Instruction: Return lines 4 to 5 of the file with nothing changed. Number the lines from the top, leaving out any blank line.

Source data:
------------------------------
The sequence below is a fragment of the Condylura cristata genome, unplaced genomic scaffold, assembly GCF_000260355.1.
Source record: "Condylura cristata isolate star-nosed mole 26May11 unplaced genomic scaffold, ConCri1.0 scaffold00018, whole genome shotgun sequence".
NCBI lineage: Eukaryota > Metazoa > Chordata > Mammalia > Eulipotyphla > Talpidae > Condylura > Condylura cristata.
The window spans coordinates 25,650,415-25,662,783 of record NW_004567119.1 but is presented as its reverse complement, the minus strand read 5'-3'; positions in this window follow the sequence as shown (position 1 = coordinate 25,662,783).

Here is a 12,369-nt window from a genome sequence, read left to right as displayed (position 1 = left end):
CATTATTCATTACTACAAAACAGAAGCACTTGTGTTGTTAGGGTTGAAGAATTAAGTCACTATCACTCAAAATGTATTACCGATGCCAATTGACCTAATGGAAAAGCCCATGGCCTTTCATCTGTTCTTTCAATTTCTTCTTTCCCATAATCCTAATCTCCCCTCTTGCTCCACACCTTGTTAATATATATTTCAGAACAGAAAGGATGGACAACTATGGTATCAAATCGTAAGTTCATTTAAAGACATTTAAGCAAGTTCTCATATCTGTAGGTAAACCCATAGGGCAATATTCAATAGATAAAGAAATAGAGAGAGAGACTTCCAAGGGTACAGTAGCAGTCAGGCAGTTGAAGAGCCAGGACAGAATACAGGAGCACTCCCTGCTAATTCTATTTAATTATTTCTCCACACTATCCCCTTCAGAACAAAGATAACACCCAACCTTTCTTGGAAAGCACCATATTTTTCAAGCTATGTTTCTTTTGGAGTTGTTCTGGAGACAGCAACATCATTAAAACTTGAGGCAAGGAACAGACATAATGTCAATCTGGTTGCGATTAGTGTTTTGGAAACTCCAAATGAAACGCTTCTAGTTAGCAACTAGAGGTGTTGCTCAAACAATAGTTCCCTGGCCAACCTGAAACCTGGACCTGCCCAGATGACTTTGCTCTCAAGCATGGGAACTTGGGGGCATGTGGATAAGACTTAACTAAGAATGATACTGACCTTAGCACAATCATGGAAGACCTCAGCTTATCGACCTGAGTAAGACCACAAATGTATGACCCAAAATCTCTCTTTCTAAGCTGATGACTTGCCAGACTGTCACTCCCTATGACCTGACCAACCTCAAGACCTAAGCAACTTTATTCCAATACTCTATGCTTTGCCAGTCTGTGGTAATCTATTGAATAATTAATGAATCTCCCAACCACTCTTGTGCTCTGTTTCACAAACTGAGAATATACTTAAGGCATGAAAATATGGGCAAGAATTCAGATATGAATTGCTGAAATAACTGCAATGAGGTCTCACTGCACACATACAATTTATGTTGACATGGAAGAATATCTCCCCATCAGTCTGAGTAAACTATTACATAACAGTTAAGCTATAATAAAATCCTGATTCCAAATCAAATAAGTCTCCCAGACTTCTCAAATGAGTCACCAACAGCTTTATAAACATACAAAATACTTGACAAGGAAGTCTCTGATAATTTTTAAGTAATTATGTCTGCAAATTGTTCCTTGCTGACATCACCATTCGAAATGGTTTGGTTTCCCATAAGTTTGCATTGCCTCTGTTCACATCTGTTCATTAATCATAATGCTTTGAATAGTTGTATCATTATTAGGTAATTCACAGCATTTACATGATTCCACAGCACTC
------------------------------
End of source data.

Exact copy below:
The window spans coordinates 25,650,415-25,662,783 of record NW_004567119.1 but is presented as its reverse complement, the minus strand read 5'-3'; positions in this window follow the sequence as shown (position 1 = coordinate 25,662,783).

Here is a 12,369-nt window from a genome sequence, read left to right as displayed (position 1 = left end):